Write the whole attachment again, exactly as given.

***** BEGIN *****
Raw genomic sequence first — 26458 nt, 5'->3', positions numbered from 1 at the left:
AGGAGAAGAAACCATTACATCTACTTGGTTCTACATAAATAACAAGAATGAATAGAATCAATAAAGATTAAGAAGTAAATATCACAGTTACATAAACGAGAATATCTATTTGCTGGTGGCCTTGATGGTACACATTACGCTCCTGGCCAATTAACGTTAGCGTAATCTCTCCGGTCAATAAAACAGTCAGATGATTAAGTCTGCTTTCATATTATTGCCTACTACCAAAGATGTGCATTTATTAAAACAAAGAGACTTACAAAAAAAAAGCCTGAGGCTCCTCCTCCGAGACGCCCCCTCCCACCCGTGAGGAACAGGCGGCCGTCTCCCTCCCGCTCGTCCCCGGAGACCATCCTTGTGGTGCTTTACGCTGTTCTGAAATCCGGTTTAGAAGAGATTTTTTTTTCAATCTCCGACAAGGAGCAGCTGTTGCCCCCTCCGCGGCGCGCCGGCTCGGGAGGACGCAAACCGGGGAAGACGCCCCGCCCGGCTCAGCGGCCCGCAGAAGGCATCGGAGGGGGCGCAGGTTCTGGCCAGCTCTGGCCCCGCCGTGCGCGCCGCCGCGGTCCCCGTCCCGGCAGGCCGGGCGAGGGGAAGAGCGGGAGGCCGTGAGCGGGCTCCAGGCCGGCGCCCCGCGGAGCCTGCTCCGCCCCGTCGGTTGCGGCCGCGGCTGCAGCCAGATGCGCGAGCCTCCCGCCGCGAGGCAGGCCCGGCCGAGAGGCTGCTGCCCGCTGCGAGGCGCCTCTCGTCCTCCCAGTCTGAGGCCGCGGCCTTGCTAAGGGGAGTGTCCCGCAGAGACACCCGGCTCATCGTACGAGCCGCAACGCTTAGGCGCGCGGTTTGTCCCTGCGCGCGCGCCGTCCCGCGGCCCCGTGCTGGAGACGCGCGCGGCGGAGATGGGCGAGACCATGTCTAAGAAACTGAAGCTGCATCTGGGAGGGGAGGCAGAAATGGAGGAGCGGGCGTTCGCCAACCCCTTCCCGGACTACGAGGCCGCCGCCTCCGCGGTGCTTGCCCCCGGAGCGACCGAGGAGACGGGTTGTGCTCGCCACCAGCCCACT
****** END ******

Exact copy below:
Raw genomic sequence first — 26458 nt, 5'->3', positions numbered from 1 at the left:
AGGAGAAGAAACCATTACATCTACTTGGTTCTACATAAATAACAAGAATGAATAGAATCAATAAAGATTAAGAAGTAAATATCACAGTTACATAAACGAGAATATCTATTTGCTGGTGGCCTTGATGGTACACATTACGCTCCTGGCCAATTAACGTTAGCGTAATCTCTCCGGTCAATAAAACAGTCAGATGATTAAGTCTGCTTTCATATTATTGCCTACTACCAAAGATGTGCATTTATTAAAACAAAGAGACTTACAAAAAAAAAGCCTGAGGCTCCTCCTCCGAGACGCCCCCTCCCACCCGTGAGGAACAGGCGGCCGTCTCCCTCCCGCTCGTCCCCGGAGACCATCCTTGTGGTGCTTTACGCTGTTCTGAAATCCGGTTTAGAAGAGATTTTTTTTTCAATCTCCGACAAGGAGCAGCTGTTGCCCCCTCCGCGGCGCGCCGGCTCGGGAGGACGCAAACCGGGGAAGACGCCCCGCCCGGCTCAGCGGCCCGCAGAAGGCATCGGAGGGGGCGCAGGTTCTGGCCAGCTCTGGCCCCGCCGTGCGCGCCGCCGCGGTCCCCGTCCCGGCAGGCCGGGCGAGGGGAAGAGCGGGAGGCCGTGAGCGGGCTCCAGGCCGGCGCCCCGCGGAGCCTGCTCCGCCCCGTCGGTTGCGGCCGCGGCTGCAGCCAGATGCGCGAGCCTCCCGCCGCGAGGCAGGCCCGGCCGAGAGGCTGCTGCCCGCTGCGAGGCGCCTCTCGTCCTCCCAGTCTGAGGCCGCGGCCTTGCTAAGGGGAGTGTCCCGCAGAGACACCCGGCTCATCGTACGAGCCGCAACGCTTAGGCGCGCGGTTTGTCCCTGCGCGCGCGCCGTCCCGCGGCCCCGTGCTGGAGACGCGCGCGGCGGAGATGGGCGAGACCATGTCTAAGAAACTGAAGCTGCATCTGGGAGGGGAGGCAGAAATGGAGGAGCGGGCGTTCGCCAACCCCTTCCCGGACTACGAGGCCGCCGCCTCCGCGGTGCTTGCCCCCGGAGCGACCGAGGAGACGGGTTGTGCTCGCCACCAGCCCACT